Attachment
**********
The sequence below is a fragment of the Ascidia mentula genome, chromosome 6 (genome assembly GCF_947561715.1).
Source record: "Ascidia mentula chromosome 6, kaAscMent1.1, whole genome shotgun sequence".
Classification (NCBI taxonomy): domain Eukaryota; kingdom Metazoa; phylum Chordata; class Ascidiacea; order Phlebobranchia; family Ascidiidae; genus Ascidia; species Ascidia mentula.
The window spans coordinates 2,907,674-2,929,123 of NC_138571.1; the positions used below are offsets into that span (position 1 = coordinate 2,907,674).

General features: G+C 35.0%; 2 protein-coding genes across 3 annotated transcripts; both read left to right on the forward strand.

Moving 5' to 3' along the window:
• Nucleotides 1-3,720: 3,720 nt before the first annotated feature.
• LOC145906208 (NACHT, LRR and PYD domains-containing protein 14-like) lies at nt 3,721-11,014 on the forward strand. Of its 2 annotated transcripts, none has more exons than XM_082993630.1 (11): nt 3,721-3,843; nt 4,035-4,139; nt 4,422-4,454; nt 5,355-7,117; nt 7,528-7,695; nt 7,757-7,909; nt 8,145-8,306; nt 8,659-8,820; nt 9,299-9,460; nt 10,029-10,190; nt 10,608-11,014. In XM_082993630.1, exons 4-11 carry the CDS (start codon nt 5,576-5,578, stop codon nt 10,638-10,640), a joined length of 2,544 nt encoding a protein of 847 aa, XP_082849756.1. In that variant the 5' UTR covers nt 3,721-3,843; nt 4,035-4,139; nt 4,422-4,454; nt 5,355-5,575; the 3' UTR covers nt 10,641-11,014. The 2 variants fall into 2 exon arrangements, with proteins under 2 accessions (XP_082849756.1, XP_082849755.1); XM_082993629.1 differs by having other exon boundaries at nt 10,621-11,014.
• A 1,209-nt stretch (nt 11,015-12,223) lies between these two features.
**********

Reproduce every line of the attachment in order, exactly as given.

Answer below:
The sequence below is a fragment of the Ascidia mentula genome, chromosome 6 (genome assembly GCF_947561715.1).
Source record: "Ascidia mentula chromosome 6, kaAscMent1.1, whole genome shotgun sequence".
Classification (NCBI taxonomy): domain Eukaryota; kingdom Metazoa; phylum Chordata; class Ascidiacea; order Phlebobranchia; family Ascidiidae; genus Ascidia; species Ascidia mentula.
The window spans coordinates 2,907,674-2,929,123 of NC_138571.1; the positions used below are offsets into that span (position 1 = coordinate 2,907,674).

General features: G+C 35.0%; 2 protein-coding genes across 3 annotated transcripts; both read left to right on the forward strand.

Moving 5' to 3' along the window:
• Nucleotides 1-3,720: 3,720 nt before the first annotated feature.
• LOC145906208 (NACHT, LRR and PYD domains-containing protein 14-like) lies at nt 3,721-11,014 on the forward strand. Of its 2 annotated transcripts, none has more exons than XM_082993630.1 (11): nt 3,721-3,843; nt 4,035-4,139; nt 4,422-4,454; nt 5,355-7,117; nt 7,528-7,695; nt 7,757-7,909; nt 8,145-8,306; nt 8,659-8,820; nt 9,299-9,460; nt 10,029-10,190; nt 10,608-11,014. In XM_082993630.1, exons 4-11 carry the CDS (start codon nt 5,576-5,578, stop codon nt 10,638-10,640), a joined length of 2,544 nt encoding a protein of 847 aa, XP_082849756.1. In that variant the 5' UTR covers nt 3,721-3,843; nt 4,035-4,139; nt 4,422-4,454; nt 5,355-5,575; the 3' UTR covers nt 10,641-11,014. The 2 variants fall into 2 exon arrangements, with proteins under 2 accessions (XP_082849756.1, XP_082849755.1); XM_082993629.1 differs by having other exon boundaries at nt 10,621-11,014.
• A 1,209-nt stretch (nt 11,015-12,223) lies between these two features.